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Influencer thrilled to use RFID implant to pay for groceries at Whole Foods: 'That's the coolest thing ever!'
Images via @CensoredMen / X (screenshot)

Influencer thrilled to use RFID implant to pay for groceries at Whole Foods: 'That's the coolest thing ever!'

A woman who goes by "CHIP GIRL™️" recently shared a video of herself allegedly purchasing groceries using a chip implanted in her hand, which she originally had inserted as a security mechanism.

The woman, Burgundy Waller, has amassed a TikTok following of 4.8 million followers and often posts about having a radio frequency identification chip implanted in her hand. She had the implant put in between her thumb and index finger, according to Unilad.

"Chip Girl" reportedly first got the chip installed as a replacement for having to use keys in her front door and household cupboards.

A new firmware update allegedly allowed the woman to pay for groceries using her hand for the first time.

"I'm at Whole Foods and I'm about to pay for my groceries with my hand," Waller said in a video posted to Twitter.

"Did it work?" Waller asked as she placed her hand and wrist over the payment processor.

"That's the coolest thing ever," she said after a beep confirmed her transaction.

Waller has previously posted about her RFID chip; a July 2023 video featured captions that read "My name is chip girl ... because I have a chip inside my hand ... it's used as a key to open doors ... the doors to our house."

@chipgirlhere Chip girl here, my hand is a key 🔑
♬ Microwave Popcorn - Bo Burnham

RFID chips used for security protocols have long been in use in countries like Sweden, as written about on CNET in 2015.

Employees for the high-tech office campus called Epicenter in Sweden began using chip implants to open doors and operate machinery in place of key cards.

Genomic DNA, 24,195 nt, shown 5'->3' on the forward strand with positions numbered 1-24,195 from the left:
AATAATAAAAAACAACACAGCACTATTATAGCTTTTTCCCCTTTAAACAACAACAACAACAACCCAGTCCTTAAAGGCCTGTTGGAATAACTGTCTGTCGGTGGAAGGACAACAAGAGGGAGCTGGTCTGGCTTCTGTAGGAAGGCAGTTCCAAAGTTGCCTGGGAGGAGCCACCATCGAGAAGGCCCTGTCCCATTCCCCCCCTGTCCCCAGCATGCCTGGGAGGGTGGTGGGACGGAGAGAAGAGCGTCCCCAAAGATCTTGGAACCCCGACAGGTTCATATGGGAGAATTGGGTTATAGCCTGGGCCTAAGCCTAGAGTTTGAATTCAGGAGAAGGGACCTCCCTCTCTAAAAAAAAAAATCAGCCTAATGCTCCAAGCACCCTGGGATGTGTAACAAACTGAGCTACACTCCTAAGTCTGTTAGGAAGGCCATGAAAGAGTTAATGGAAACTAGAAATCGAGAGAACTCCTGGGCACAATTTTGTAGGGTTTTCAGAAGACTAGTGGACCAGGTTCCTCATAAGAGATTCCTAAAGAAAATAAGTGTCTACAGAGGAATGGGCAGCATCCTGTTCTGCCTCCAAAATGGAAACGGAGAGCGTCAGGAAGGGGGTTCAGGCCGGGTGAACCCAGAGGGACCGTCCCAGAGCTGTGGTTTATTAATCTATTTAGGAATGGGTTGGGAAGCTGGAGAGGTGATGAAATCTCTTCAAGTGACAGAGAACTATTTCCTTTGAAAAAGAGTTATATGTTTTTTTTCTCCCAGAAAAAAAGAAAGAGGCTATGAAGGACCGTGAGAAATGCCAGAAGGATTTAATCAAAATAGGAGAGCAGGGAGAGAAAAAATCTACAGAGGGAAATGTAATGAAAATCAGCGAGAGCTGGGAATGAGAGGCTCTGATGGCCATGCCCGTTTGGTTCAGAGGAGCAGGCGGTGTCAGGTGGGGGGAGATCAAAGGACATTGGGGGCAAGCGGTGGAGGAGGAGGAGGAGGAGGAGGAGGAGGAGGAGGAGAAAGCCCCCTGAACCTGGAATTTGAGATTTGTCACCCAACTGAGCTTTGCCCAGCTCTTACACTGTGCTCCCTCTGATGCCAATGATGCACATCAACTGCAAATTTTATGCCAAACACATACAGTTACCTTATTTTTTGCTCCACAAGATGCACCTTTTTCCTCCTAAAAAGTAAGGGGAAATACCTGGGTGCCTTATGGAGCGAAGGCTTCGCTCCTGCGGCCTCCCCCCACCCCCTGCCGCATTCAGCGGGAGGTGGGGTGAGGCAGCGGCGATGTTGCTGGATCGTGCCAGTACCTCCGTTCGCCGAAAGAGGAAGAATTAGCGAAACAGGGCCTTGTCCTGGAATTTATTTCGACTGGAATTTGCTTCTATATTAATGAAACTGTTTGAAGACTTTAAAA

"Today it's a bit messy — we need PIN codes and passwords. Wouldn't it be easy to just touch with your hand? That's really intuitive," a man named Hannes Sjoblad said at the time. In fact, he was allegedly convincing enough that a BBC News technology correspondent decided to be voluntarily chipped for a report.

In 2018, NPR reported that over 4,000 Swedes had been chipped by a company started by a body piercer.

"Having different cards and tokens verifying your identity to a bunch of different systems just doesn't make sense," said founder Jowan Osterlund. "Using a chip means that the hyper-connected surroundings that you live in every day can be streamlined."

One woman even claimed that the chip "basically solves [her] problems," as she used it to share her LinkedIn details at networking events to avoid having to spell out her name.

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Andrew Chapados

Andrew Chapados

Andrew Chapados is a writer focusing on sports, culture, entertainment, gaming, and U.S. politics. The podcaster and former radio-broadcaster also served in the Canadian Armed Forces, which he confirms actually does exist.
@andrewsaystv →